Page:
And indeed, the bill that is being promoted by the government proposes a number of solutions that are unbalanced. First, it proposes imposing criminal sanctions, in the form of prolonged imprisonment, on Haredim who do not enlist when the law comes into effect in four years time. The result of this provision is likely to be one of two evils: if the law is implemented, it may lead to the mass imprisonment of thousands of ultra-Orthodox Jews and an accompanying descent into civil war; if the law is not implemented (which is likely), it will lead to unprecedented contempt for the rule of law in Israel. A Knesset debate would allow the public and its elected representatives to examine the questionable wisdom of this arrangement.
Second, the bill proposes that in the next four years, which coincides with the duration of the tenure of the current Knesset, tens of thousands of ultra-Orthodox men will be exempted from the draft. While the bill has paid lip service to the need for recruitment goals for the interim period in the form of a statement that such goals will be determined in the future, it is clear that this is a dead letter since it does not include any measures to ensure compliance. A Knesset debate is necessary in order to address the difficult questions of whether this kind of mass exemption, which will be the main practical result of the government's bill, meets the will of the people, fulfills the requirements of the High Court, and advances the ultimate goal of promoting equal sharing of the burden of military service in Israeli society.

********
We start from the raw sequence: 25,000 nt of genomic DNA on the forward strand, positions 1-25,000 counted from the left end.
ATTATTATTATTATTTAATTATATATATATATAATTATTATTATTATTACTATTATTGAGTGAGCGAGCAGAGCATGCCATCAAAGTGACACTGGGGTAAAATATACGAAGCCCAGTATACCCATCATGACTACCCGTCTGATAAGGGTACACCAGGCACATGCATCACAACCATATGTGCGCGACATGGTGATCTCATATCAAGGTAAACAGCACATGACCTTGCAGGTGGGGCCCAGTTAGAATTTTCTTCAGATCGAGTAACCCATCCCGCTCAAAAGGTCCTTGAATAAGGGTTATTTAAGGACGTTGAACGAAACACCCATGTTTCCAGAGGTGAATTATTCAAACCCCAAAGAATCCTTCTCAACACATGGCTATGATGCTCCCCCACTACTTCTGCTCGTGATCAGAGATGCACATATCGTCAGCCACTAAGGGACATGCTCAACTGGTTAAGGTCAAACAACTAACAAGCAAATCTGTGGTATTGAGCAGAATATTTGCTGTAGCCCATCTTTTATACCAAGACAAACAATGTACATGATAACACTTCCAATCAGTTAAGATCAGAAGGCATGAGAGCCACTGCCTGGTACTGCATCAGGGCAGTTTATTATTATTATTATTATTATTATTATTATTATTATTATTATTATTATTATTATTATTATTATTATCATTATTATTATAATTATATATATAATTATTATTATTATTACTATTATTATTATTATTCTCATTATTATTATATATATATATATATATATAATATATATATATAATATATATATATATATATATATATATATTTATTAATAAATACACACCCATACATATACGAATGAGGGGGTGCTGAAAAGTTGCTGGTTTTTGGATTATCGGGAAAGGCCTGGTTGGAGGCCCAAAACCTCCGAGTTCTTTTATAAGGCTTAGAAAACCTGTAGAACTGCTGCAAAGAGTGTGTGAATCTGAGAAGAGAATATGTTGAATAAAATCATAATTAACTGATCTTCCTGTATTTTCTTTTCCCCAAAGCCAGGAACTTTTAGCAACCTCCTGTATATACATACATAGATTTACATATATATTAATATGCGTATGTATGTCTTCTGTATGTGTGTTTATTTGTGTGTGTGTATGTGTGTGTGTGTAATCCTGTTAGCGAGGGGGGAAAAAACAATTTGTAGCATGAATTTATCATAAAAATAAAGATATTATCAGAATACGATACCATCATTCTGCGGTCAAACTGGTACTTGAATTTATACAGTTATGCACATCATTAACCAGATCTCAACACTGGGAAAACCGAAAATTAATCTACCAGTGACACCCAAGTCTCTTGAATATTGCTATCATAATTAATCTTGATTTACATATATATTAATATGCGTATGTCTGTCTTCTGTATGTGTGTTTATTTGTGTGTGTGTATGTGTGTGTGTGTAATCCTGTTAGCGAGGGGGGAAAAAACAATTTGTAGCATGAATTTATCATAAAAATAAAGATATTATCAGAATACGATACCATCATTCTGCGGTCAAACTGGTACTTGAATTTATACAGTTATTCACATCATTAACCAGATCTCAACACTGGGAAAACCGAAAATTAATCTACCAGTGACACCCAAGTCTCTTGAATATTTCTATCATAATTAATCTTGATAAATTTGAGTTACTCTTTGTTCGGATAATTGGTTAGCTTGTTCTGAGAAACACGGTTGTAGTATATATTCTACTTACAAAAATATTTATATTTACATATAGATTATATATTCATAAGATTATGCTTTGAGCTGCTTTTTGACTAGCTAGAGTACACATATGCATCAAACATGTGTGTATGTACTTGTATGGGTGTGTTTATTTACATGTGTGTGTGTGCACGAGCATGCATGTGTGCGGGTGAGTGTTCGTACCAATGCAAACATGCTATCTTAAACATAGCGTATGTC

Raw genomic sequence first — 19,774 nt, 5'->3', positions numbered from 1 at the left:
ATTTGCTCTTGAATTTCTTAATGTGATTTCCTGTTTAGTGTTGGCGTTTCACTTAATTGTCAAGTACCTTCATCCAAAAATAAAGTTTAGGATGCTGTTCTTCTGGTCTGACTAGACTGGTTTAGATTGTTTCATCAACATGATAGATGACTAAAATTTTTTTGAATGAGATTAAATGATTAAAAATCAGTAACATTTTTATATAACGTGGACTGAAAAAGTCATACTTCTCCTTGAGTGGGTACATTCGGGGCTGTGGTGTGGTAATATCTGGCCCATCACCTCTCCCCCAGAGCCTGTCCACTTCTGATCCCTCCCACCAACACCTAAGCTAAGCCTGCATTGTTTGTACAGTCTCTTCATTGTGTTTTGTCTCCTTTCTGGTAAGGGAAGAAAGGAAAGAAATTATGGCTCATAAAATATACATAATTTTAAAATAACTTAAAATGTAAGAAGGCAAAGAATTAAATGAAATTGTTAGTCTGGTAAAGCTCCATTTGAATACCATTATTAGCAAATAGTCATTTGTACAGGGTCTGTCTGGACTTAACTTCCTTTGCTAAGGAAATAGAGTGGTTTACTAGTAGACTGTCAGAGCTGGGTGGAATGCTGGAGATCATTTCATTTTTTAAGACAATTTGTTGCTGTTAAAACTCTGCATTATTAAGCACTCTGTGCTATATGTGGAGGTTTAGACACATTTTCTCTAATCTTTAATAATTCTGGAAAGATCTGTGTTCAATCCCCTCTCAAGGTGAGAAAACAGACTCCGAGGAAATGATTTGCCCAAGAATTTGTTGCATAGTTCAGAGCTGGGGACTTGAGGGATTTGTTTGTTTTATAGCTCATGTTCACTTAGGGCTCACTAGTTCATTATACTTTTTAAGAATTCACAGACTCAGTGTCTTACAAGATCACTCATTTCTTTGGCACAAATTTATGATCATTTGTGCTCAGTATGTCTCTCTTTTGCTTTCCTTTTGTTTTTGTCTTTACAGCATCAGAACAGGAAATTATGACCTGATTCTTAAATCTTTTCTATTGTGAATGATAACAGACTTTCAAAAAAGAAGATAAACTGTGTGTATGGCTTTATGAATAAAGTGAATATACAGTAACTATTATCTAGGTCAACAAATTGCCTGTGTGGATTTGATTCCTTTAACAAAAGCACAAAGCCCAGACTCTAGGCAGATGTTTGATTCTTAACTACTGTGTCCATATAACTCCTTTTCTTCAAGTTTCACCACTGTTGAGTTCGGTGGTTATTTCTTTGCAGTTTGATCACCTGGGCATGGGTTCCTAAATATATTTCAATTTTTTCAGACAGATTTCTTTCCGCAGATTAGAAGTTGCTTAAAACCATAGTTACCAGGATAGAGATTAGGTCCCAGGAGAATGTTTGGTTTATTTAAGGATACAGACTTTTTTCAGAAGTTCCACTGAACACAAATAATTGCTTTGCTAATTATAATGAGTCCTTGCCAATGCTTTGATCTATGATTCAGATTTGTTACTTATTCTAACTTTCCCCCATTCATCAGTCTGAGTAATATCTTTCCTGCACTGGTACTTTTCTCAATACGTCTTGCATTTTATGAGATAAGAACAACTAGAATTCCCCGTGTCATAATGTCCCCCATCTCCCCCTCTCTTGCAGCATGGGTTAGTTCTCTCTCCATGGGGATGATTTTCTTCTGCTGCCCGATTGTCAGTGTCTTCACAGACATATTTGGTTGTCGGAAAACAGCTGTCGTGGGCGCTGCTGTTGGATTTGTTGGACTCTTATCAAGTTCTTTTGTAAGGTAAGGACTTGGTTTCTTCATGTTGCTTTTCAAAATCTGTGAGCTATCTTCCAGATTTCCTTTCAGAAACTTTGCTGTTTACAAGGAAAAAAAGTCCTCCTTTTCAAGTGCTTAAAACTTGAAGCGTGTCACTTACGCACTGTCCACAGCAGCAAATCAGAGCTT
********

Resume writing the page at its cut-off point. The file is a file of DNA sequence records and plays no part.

Third, the government's bill exempts 1,800 ultra-Orthodox men who are defined as top Torah scholars from conscription each year. However, it gives the authority to determine who those "diligent students" (matmidim) are to Haredi wheeler dealers. This is scandalous, both symbolically and practically. Is it appropriate to transfer the decision of who will risk his life and limb in the army and who will be exempt from service to private hands?! Will this not lead to corruption of the procedure by inside operators? The issue in question is one of the most significant processes of privatization ever carried out in Israel. We must not allow it to be implemented without a serious debate in the Knesset.
Old politics aims to achieve the goal of the party even when that goal is not in the national interest. Old politics is especially reprehensible when it ignores the basic rules of representative democracy. Lapid and his party have promised a new politics, and there is no reason to doubt their sincerity. At the moment, however, they are facing a great temptation to score a significant political victory at the expense of their far-sighted commitment to a new politics. Will they be able to conquer their desire?
Prof. Yedidia Stern, Vice President of the Israel Democracy Institute and a professor of law at Bar-Ilan University, was a member of the Plesner Committee for Equality in National Service.
This op-ed was originally published in Hebrew in Yedioth Ahronoth on July 18, 2013.